Antibiotic resistance of clinical isolates of Clostridioides difficile in China and its association with geographical regions and patient age.Anaerobe. 2019 Dec; 60:102094.A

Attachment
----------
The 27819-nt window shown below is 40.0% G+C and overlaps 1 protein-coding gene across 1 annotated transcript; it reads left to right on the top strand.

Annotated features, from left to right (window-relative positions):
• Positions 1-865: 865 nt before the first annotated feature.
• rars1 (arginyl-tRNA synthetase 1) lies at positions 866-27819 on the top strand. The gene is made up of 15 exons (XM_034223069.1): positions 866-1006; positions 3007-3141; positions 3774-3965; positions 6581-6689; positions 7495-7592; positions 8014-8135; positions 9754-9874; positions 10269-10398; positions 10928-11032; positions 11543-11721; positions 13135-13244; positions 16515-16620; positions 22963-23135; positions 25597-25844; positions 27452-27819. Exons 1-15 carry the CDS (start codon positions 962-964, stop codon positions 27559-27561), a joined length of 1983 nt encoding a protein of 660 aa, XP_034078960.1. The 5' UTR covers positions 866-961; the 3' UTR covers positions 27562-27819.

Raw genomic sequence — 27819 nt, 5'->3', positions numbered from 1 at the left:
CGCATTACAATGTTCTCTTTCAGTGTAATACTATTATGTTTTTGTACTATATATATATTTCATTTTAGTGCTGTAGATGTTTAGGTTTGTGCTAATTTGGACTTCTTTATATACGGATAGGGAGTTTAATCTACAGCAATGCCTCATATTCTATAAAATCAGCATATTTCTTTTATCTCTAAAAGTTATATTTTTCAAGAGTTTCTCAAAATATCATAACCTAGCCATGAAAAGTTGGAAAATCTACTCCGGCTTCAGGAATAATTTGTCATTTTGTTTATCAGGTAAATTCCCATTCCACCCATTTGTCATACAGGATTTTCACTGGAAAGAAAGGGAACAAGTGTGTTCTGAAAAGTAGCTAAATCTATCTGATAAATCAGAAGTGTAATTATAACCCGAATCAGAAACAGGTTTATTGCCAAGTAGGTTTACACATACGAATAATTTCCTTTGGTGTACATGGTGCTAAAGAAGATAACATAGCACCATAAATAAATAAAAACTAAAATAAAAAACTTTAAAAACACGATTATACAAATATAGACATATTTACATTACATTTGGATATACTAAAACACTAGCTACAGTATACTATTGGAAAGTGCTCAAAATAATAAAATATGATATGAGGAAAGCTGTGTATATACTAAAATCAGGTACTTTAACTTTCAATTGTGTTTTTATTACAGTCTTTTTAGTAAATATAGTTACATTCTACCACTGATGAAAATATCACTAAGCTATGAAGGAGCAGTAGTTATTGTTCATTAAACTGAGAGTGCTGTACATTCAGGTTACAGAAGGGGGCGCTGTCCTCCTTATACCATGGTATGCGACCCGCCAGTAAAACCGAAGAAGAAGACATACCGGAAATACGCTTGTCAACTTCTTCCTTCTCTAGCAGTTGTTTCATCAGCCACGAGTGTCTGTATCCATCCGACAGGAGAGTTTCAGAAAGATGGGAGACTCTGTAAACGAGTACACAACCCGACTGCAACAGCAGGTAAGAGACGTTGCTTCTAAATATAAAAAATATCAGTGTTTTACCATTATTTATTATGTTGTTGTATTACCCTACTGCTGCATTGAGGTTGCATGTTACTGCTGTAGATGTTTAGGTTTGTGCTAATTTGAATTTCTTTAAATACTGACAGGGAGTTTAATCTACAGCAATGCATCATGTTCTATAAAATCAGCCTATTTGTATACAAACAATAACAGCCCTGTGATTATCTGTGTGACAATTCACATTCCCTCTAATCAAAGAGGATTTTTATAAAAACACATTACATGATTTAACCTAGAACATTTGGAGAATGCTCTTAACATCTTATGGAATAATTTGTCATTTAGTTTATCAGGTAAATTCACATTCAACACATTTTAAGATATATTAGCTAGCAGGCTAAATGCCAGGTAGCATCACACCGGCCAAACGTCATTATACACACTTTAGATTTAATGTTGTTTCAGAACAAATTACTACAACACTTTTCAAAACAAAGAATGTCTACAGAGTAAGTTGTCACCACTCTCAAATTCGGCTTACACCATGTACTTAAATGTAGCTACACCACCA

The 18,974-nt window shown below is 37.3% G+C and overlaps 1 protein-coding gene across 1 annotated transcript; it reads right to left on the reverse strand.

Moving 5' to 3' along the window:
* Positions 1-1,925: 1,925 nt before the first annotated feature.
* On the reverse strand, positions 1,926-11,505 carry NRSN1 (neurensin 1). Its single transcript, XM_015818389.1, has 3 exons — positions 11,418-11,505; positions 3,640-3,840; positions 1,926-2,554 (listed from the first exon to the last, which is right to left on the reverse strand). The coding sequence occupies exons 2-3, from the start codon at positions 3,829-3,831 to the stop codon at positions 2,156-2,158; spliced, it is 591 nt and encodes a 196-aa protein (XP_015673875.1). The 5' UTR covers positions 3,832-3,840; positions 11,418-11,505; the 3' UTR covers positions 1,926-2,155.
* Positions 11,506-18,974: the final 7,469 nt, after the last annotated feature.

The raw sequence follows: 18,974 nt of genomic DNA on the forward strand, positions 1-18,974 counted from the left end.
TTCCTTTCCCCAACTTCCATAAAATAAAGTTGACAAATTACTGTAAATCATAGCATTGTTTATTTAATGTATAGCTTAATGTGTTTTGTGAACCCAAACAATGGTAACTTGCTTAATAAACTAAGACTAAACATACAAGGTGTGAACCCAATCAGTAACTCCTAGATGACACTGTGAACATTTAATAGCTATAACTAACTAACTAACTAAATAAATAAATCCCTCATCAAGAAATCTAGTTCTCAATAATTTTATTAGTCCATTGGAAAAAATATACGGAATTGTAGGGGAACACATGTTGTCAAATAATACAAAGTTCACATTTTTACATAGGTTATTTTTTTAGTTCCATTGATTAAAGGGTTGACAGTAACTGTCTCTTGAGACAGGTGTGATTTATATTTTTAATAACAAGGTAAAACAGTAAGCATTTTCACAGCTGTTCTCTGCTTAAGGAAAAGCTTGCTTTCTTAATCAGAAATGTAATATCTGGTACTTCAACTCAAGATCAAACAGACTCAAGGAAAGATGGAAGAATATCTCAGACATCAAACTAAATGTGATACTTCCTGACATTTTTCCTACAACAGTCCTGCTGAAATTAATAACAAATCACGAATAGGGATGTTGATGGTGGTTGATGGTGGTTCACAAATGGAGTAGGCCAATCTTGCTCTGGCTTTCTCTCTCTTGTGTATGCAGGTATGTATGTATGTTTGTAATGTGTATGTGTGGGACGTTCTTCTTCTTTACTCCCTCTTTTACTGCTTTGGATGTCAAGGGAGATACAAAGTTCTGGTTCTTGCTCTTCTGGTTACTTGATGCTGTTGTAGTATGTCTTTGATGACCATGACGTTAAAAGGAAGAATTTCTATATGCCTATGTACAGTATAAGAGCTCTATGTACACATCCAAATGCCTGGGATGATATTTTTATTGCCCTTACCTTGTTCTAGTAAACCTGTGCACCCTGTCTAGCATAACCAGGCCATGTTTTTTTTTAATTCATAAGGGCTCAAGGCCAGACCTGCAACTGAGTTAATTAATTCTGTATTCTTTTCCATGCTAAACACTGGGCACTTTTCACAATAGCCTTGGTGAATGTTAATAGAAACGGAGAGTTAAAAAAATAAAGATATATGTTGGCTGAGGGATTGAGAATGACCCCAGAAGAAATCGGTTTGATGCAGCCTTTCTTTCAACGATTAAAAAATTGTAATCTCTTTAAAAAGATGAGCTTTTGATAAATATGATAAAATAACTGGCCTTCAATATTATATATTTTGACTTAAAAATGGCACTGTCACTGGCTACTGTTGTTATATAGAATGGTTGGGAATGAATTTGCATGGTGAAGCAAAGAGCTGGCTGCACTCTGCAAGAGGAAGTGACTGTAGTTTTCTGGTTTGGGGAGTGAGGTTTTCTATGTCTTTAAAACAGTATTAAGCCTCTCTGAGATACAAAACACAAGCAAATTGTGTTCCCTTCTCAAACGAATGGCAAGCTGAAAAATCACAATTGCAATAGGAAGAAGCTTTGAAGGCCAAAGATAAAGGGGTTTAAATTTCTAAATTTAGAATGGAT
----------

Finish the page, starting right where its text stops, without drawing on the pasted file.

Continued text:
It is known that antibiotic usage is associated with the development of Clostridioides difficile infection (CDI), especially clindamycin, third-generation cephalosporins, and fuoroquinolones. Antibiotic resistance rates to many antibiotics varies a lot by study. We performed a study focused on antibiotic resistance in clinical isolates of C. difficile from more widespread geographic regions across China. Of 319 C. difficile isolates tested against 11 antibiotics, 313 (98.1%) were resistant to at least one antibiotic. The highest rate of resistance was to ciprofloxacin, clindamycin, and erythromycin across all age groups, similar to previous studies. However, all isolates were susceptible to metronidazole and vancomycin. Overall the resistance rate to tested antibiotics was lower than other reports in China except for chloramphenicol and meropenem. Genotype ST37/RT017 in clade 4 was resistant to more antibiotics than other types. Unexpectedly, RT078 isolates in this study were susceptible to almost all tested antibiotics. In addition, the proportion of multi-drug resistant (MDR) isolates observed (17%) in this study was much lower than several European studies (up to 55%) and a previous study in China (78%). Although isolates from patients aged between 65 and 85 were more resistant to antibiotics in comparison to other age groups, MDR isolates were still detected in children below 2-years of age. The highest percentage of MDR isolates was determined in South China, an area that is most developed economically. The clade 4, RT017 (ST37) has been associated with outbreaks in Europe and North America and is responsible for most C. difficile infections (CDIs) in Asia. In addition, RT017 is often clindamycin and fluoroquinolone resistant. This study provided a relatively comprehensive description of antibiotic resistance of C. difficile in China, and further elucidates the epidemiology and antibiotic resistance of clinical isolates of C. difficile in China at a national level.